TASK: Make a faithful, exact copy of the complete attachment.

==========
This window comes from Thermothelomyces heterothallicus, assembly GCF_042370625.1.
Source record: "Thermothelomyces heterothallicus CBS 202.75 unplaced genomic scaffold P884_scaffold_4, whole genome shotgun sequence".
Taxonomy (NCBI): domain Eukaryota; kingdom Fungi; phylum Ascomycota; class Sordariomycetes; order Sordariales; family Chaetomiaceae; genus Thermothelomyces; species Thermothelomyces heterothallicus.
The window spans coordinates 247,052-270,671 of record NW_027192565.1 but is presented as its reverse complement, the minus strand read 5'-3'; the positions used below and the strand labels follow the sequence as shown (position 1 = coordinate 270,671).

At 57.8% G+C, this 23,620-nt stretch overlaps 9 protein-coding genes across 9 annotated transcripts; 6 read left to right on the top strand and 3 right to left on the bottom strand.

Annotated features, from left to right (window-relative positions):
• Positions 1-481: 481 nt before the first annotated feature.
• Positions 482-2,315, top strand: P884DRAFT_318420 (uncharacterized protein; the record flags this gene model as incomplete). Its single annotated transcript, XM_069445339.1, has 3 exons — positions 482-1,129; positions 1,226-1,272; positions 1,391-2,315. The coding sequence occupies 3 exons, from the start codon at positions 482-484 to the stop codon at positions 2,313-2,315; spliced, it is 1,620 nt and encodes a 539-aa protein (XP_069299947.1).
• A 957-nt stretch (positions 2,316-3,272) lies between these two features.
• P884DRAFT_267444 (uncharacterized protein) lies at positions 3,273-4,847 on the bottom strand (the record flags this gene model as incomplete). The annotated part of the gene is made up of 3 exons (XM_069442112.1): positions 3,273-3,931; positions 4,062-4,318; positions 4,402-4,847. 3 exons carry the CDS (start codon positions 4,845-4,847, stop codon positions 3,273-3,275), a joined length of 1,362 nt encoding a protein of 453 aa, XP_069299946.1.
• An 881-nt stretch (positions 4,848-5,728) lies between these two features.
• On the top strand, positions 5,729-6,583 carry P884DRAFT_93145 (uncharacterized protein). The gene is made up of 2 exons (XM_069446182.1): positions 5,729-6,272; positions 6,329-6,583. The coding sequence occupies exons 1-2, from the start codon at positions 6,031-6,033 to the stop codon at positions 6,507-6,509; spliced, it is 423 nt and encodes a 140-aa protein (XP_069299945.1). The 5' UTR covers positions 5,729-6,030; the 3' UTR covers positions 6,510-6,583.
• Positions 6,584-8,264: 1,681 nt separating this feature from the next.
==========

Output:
This window comes from Thermothelomyces heterothallicus, assembly GCF_042370625.1.
Source record: "Thermothelomyces heterothallicus CBS 202.75 unplaced genomic scaffold P884_scaffold_4, whole genome shotgun sequence".
Taxonomy (NCBI): domain Eukaryota; kingdom Fungi; phylum Ascomycota; class Sordariomycetes; order Sordariales; family Chaetomiaceae; genus Thermothelomyces; species Thermothelomyces heterothallicus.
The window spans coordinates 247,052-270,671 of record NW_027192565.1 but is presented as its reverse complement, the minus strand read 5'-3'; the positions used below and the strand labels follow the sequence as shown (position 1 = coordinate 270,671).

At 57.8% G+C, this 23,620-nt stretch overlaps 9 protein-coding genes across 9 annotated transcripts; 6 read left to right on the top strand and 3 right to left on the bottom strand.

Annotated features, from left to right (window-relative positions):
• Positions 1-481: 481 nt before the first annotated feature.
• Positions 482-2,315, top strand: P884DRAFT_318420 (uncharacterized protein; the record flags this gene model as incomplete). Its single annotated transcript, XM_069445339.1, has 3 exons — positions 482-1,129; positions 1,226-1,272; positions 1,391-2,315. The coding sequence occupies 3 exons, from the start codon at positions 482-484 to the stop codon at positions 2,313-2,315; spliced, it is 1,620 nt and encodes a 539-aa protein (XP_069299947.1).
• A 957-nt stretch (positions 2,316-3,272) lies between these two features.
• P884DRAFT_267444 (uncharacterized protein) lies at positions 3,273-4,847 on the bottom strand (the record flags this gene model as incomplete). The annotated part of the gene is made up of 3 exons (XM_069442112.1): positions 3,273-3,931; positions 4,062-4,318; positions 4,402-4,847. 3 exons carry the CDS (start codon positions 4,845-4,847, stop codon positions 3,273-3,275), a joined length of 1,362 nt encoding a protein of 453 aa, XP_069299946.1.
• An 881-nt stretch (positions 4,848-5,728) lies between these two features.
• On the top strand, positions 5,729-6,583 carry P884DRAFT_93145 (uncharacterized protein). The gene is made up of 2 exons (XM_069446182.1): positions 5,729-6,272; positions 6,329-6,583. The coding sequence occupies exons 1-2, from the start codon at positions 6,031-6,033 to the stop codon at positions 6,507-6,509; spliced, it is 423 nt and encodes a 140-aa protein (XP_069299945.1). The 5' UTR covers positions 5,729-6,030; the 3' UTR covers positions 6,510-6,583.
• Positions 6,584-8,264: 1,681 nt separating this feature from the next.